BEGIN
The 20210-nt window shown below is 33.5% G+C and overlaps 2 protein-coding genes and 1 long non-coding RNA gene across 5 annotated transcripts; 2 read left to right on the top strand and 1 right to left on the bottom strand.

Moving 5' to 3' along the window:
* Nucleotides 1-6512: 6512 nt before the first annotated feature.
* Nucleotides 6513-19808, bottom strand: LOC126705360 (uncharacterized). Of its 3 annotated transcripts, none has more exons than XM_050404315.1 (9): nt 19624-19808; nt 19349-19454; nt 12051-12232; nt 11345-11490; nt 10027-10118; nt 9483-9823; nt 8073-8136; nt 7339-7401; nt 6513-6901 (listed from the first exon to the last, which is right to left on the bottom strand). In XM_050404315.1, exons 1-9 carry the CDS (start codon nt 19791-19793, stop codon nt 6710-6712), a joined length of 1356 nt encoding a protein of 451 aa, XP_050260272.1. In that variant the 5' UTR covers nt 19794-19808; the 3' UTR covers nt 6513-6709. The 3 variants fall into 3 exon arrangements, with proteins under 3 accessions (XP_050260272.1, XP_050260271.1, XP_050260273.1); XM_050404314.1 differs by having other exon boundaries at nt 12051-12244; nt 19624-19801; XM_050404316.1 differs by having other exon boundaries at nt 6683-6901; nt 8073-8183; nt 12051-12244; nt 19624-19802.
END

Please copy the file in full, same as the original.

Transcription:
The 20210-nt window shown below is 33.5% G+C and overlaps 2 protein-coding genes and 1 long non-coding RNA gene across 5 annotated transcripts; 2 read left to right on the top strand and 1 right to left on the bottom strand.

Moving 5' to 3' along the window:
* Nucleotides 1-6512: 6512 nt before the first annotated feature.
* Nucleotides 6513-19808, bottom strand: LOC126705360 (uncharacterized). Of its 3 annotated transcripts, none has more exons than XM_050404315.1 (9): nt 19624-19808; nt 19349-19454; nt 12051-12232; nt 11345-11490; nt 10027-10118; nt 9483-9823; nt 8073-8136; nt 7339-7401; nt 6513-6901 (listed from the first exon to the last, which is right to left on the bottom strand). In XM_050404315.1, exons 1-9 carry the CDS (start codon nt 19791-19793, stop codon nt 6710-6712), a joined length of 1356 nt encoding a protein of 451 aa, XP_050260272.1. In that variant the 5' UTR covers nt 19794-19808; the 3' UTR covers nt 6513-6709. The 3 variants fall into 3 exon arrangements, with proteins under 3 accessions (XP_050260272.1, XP_050260271.1, XP_050260273.1); XM_050404314.1 differs by having other exon boundaries at nt 12051-12244; nt 19624-19801; XM_050404316.1 differs by having other exon boundaries at nt 6683-6901; nt 8073-8183; nt 12051-12244; nt 19624-19802.